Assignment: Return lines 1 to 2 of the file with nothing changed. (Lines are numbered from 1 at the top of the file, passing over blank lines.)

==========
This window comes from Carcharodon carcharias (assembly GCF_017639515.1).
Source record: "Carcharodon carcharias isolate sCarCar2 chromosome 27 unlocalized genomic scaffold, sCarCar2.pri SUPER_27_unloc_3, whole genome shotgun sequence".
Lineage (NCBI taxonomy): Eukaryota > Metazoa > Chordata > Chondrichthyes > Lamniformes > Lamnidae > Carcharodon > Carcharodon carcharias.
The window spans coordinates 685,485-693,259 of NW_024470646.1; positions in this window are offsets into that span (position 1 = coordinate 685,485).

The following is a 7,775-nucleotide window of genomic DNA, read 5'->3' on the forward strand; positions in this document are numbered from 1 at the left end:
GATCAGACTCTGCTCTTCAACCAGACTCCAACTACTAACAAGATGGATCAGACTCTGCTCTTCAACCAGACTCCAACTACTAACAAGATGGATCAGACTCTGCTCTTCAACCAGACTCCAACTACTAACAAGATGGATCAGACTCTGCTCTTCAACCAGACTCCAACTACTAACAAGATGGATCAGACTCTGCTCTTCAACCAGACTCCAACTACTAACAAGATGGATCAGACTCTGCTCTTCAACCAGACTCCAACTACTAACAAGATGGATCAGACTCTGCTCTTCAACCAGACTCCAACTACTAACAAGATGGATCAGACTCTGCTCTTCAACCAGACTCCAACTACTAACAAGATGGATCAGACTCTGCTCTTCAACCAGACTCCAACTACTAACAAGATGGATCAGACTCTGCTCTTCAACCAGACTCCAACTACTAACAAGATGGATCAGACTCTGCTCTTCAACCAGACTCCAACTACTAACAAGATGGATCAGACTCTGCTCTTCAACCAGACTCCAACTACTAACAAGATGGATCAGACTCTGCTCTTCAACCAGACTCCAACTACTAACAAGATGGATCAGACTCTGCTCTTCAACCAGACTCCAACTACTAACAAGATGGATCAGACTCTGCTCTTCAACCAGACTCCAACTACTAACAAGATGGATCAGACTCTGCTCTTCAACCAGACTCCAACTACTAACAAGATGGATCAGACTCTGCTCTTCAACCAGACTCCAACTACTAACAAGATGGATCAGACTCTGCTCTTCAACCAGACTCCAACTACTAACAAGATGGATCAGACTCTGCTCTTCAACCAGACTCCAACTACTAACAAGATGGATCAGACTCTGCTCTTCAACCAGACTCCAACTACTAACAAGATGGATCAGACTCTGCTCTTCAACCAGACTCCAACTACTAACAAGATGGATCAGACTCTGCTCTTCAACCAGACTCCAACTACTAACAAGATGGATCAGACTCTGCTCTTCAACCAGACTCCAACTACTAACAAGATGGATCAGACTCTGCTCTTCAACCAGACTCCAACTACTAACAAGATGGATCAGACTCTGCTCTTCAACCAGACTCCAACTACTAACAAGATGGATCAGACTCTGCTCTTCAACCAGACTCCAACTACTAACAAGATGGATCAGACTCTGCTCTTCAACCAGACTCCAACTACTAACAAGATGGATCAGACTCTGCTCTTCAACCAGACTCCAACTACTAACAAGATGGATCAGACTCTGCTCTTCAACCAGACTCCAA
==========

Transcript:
This window comes from Carcharodon carcharias (assembly GCF_017639515.1).
Source record: "Carcharodon carcharias isolate sCarCar2 chromosome 27 unlocalized genomic scaffold, sCarCar2.pri SUPER_27_unloc_3, whole genome shotgun sequence".